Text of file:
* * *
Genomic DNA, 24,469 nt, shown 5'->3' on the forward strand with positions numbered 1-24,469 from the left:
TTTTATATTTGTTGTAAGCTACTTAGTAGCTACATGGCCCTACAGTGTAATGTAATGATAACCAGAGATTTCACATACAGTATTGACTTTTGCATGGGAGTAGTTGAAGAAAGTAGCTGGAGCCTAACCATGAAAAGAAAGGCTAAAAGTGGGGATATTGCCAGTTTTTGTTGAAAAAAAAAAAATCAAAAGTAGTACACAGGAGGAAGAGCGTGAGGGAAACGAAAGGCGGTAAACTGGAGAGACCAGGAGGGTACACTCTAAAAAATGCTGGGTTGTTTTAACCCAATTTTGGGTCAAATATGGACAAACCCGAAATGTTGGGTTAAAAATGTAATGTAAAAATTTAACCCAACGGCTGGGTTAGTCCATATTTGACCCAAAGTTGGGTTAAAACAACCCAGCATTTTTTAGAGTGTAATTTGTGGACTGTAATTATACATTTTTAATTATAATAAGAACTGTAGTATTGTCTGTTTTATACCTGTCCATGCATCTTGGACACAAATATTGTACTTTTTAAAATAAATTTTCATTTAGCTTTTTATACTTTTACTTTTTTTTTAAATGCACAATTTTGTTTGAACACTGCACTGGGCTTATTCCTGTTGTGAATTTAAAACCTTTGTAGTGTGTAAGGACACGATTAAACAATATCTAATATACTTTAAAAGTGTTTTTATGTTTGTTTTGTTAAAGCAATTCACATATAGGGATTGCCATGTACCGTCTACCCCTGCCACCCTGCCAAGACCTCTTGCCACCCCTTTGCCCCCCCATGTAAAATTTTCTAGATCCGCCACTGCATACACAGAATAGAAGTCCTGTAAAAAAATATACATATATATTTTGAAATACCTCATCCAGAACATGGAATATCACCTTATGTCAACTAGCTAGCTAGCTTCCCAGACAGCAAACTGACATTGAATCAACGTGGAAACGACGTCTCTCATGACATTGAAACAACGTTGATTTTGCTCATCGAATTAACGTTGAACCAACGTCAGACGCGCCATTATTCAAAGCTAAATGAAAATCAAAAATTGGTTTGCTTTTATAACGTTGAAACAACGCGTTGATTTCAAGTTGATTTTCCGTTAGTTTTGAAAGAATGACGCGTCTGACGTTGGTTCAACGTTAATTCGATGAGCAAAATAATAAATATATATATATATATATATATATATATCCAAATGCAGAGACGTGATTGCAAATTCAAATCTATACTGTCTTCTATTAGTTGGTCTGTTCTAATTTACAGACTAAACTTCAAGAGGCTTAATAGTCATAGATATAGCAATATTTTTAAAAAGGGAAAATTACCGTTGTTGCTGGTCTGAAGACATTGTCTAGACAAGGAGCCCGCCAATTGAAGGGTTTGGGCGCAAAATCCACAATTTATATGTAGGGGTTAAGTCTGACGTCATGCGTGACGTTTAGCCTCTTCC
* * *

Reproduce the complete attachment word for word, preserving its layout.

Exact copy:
Genomic DNA, 24,469 nt, shown 5'->3' on the forward strand with positions numbered 1-24,469 from the left:
TTTTATATTTGTTGTAAGCTACTTAGTAGCTACATGGCCCTACAGTGTAATGTAATGATAACCAGAGATTTCACATACAGTATTGACTTTTGCATGGGAGTAGTTGAAGAAAGTAGCTGGAGCCTAACCATGAAAAGAAAGGCTAAAAGTGGGGATATTGCCAGTTTTTGTTGAAAAAAAAAAAATCAAAAGTAGTACACAGGAGGAAGAGCGTGAGGGAAACGAAAGGCGGTAAACTGGAGAGACCAGGAGGGTACACTCTAAAAAATGCTGGGTTGTTTTAACCCAATTTTGGGTCAAATATGGACAAACCCGAAATGTTGGGTTAAAAATGTAATGTAAAAATTTAACCCAACGGCTGGGTTAGTCCATATTTGACCCAAAGTTGGGTTAAAACAACCCAGCATTTTTTAGAGTGTAATTTGTGGACTGTAATTATACATTTTTAATTATAATAAGAACTGTAGTATTGTCTGTTTTATACCTGTCCATGCATCTTGGACACAAATATTGTACTTTTTAAAATAAATTTTCATTTAGCTTTTTATACTTTTACTTTTTTTTTAAATGCACAATTTTGTTTGAACACTGCACTGGGCTTATTCCTGTTGTGAATTTAAAACCTTTGTAGTGTGTAAGGACACGATTAAACAATATCTAATATACTTTAAAAGTGTTTTTATGTTTGTTTTGTTAAAGCAATTCACATATAGGGATTGCCATGTACCGTCTACCCCTGCCACCCTGCCAAGACCTCTTGCCACCCCTTTGCCCCCCCATGTAAAATTTTCTAGATCCGCCACTGCATACACAGAATAGAAGTCCTGTAAAAAAATATACATATATATTTTGAAATACCTCATCCAGAACATGGAATATCACCTTATGTCAACTAGCTAGCTAGCTTCCCAGACAGCAAACTGACATTGAATCAACGTGGAAACGACGTCTCTCATGACATTGAAACAACGTTGATTTTGCTCATCGAATTAACGTTGAACCAACGTCAGACGCGCCATTATTCAAAGCTAAATGAAAATCAAAAATTGGTTTGCTTTTATAACGTTGAAACAACGCGTTGATTTCAAGTTGATTTTCCGTTAGTTTTGAAAGAATGACGCGTCTGACGTTGGTTCAACGTTAATTCGATGAGCAAAATAATAAATATATATATATATATATATATATATATCCAAATGCAGAGACGTGATTGCAAATTCAAATCTATACTGTCTTCTATTAGTTGGTCTGTTCTAATTTACAGACTAAACTTCAAGAGGCTTAATAGTCATAGATATAGCAATATTTTTAAAAAGGGAAAATTACCGTTGTTGCTGGTCTGAAGACATTGTCTAGACAAGGAGCCCGCCAATTGAAGGGTTTGGGCGCAAAATCCACAATTTATATGTAGGGGTTAAGTCTGACGTCATGCGTGACGTTTAGCCTCTTCC